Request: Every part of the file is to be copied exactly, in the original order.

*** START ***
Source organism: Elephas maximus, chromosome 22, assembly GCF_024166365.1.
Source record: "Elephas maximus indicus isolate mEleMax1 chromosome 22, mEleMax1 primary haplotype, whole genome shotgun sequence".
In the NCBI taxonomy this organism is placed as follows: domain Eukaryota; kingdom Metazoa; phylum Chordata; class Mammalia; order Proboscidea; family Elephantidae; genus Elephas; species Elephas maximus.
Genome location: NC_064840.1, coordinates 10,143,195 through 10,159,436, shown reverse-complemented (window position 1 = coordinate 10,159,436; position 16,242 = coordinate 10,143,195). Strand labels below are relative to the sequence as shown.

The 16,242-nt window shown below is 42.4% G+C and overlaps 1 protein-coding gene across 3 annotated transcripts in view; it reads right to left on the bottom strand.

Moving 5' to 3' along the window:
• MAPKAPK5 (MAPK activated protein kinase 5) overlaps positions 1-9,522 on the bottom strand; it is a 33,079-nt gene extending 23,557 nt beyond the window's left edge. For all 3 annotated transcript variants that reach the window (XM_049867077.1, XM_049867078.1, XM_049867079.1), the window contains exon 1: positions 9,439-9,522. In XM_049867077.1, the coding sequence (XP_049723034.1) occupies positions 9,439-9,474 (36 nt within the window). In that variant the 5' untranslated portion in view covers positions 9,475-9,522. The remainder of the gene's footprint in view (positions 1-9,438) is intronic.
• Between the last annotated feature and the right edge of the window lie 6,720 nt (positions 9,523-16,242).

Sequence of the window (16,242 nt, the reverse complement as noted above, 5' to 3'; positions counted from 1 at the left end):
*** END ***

Source organism: Elephas maximus, chromosome 22, assembly GCF_024166365.1.
Source record: "Elephas maximus indicus isolate mEleMax1 chromosome 22, mEleMax1 primary haplotype, whole genome shotgun sequence".
In the NCBI taxonomy this organism is placed as follows: domain Eukaryota; kingdom Metazoa; phylum Chordata; class Mammalia; order Proboscidea; family Elephantidae; genus Elephas; species Elephas maximus.
Genome location: NC_064840.1, coordinates 10,143,195 through 10,159,436, shown reverse-complemented (window position 1 = coordinate 10,159,436; position 16,242 = coordinate 10,143,195). Strand labels below are relative to the sequence as shown.

The 16,242-nt window shown below is 42.4% G+C and overlaps 1 protein-coding gene across 3 annotated transcripts in view; it reads right to left on the bottom strand.

Moving 5' to 3' along the window:
• MAPKAPK5 (MAPK activated protein kinase 5) overlaps positions 1-9,522 on the bottom strand; it is a 33,079-nt gene extending 23,557 nt beyond the window's left edge. For all 3 annotated transcript variants that reach the window (XM_049867077.1, XM_049867078.1, XM_049867079.1), the window contains exon 1: positions 9,439-9,522. In XM_049867077.1, the coding sequence (XP_049723034.1) occupies positions 9,439-9,474 (36 nt within the window). In that variant the 5' untranslated portion in view covers positions 9,475-9,522. The remainder of the gene's footprint in view (positions 1-9,438) is intronic.
• Between the last annotated feature and the right edge of the window lie 6,720 nt (positions 9,523-16,242).

Sequence of the window (16,242 nt, the reverse complement as noted above, 5' to 3'; positions counted from 1 at the left end):